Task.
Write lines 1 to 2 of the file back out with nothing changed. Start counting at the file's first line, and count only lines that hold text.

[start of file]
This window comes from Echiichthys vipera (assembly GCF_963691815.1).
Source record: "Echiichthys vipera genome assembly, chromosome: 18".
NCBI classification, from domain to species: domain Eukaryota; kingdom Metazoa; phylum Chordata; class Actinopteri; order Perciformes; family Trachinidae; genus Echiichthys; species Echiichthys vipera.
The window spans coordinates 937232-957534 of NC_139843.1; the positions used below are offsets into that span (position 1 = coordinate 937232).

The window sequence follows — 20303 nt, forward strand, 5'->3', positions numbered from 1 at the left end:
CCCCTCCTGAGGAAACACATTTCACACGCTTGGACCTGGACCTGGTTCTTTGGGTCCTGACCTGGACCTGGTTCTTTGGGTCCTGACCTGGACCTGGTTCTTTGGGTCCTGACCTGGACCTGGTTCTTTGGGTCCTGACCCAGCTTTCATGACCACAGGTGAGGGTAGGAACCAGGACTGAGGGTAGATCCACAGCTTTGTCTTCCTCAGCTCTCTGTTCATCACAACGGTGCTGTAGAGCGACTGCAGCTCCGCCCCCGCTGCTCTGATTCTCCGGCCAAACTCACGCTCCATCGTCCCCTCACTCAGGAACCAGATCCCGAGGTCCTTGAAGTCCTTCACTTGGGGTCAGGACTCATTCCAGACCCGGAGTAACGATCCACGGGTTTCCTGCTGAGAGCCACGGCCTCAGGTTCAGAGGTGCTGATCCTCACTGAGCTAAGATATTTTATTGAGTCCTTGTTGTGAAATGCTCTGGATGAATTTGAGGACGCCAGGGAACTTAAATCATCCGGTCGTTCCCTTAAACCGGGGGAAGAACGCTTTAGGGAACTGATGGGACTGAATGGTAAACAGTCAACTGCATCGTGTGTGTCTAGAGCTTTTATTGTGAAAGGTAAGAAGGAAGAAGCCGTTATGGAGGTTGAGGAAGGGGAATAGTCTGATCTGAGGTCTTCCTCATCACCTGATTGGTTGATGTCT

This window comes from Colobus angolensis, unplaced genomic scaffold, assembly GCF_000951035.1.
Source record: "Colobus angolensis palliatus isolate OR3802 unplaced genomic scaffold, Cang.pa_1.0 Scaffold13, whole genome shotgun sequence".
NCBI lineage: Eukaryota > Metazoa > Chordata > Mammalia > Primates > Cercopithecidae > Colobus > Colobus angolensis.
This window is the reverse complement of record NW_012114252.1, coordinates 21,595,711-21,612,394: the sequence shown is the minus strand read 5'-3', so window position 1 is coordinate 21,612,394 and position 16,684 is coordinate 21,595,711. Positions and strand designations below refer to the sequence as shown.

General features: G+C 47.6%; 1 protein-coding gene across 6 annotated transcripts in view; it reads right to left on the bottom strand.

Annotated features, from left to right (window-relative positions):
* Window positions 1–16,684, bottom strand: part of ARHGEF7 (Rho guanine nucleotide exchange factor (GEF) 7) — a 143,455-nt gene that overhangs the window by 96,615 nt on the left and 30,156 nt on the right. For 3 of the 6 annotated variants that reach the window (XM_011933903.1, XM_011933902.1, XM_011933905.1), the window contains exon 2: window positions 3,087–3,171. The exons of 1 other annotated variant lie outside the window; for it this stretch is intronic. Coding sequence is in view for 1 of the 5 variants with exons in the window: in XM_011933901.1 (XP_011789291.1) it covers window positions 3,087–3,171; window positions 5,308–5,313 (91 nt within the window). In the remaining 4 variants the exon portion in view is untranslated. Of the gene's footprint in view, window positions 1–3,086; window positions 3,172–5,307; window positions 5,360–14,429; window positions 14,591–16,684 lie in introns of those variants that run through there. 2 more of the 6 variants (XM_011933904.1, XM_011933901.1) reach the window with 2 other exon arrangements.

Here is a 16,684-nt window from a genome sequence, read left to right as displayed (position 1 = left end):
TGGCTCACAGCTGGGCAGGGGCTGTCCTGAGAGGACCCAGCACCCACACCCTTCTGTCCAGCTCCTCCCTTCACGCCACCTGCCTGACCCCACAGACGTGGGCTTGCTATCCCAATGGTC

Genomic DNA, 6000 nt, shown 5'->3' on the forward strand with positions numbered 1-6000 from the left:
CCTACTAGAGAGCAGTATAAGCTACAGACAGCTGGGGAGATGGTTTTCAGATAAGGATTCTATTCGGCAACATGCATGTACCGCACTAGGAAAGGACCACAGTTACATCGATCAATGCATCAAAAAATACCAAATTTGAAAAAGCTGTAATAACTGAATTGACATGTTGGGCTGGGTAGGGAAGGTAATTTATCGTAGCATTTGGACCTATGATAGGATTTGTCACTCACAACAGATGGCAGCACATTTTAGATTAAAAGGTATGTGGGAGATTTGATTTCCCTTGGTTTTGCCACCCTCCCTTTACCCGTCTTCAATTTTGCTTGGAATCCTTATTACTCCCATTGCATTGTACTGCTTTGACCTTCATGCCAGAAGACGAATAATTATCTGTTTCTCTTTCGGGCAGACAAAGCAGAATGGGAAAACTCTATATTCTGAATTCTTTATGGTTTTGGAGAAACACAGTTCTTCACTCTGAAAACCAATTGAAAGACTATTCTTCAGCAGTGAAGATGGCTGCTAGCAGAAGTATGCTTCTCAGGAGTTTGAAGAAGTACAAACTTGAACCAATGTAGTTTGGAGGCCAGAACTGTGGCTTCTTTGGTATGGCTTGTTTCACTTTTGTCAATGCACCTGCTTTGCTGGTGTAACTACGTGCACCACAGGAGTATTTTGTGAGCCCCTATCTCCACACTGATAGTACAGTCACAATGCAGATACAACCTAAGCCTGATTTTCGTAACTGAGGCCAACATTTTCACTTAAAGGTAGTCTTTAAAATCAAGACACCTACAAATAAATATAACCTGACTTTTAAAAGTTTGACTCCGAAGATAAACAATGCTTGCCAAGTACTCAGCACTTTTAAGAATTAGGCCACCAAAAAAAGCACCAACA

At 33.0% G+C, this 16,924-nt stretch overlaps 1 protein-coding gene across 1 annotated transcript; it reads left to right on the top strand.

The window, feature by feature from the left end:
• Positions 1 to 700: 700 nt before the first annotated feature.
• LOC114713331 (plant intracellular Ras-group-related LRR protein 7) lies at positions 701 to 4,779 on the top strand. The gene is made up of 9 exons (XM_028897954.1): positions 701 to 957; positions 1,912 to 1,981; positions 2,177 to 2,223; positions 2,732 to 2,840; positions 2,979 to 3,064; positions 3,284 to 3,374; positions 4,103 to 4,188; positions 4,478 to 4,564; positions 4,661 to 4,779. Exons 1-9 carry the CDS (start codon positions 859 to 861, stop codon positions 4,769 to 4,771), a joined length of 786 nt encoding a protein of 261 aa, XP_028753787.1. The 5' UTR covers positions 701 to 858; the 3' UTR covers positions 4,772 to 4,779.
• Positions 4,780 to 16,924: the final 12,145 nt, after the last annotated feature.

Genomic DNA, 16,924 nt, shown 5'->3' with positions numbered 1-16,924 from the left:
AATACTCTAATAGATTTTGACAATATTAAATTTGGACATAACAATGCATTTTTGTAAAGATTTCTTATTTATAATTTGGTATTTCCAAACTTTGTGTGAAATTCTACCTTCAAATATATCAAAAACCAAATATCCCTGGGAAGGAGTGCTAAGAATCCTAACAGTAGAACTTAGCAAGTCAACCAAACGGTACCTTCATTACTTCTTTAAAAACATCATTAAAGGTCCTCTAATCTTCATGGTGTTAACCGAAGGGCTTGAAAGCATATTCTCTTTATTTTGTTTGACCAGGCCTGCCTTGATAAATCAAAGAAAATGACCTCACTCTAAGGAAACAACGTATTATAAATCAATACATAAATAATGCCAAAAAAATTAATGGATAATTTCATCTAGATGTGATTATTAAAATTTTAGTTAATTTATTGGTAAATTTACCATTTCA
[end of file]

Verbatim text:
This window comes from Echiichthys vipera (assembly GCF_963691815.1).
Source record: "Echiichthys vipera genome assembly, chromosome: 18".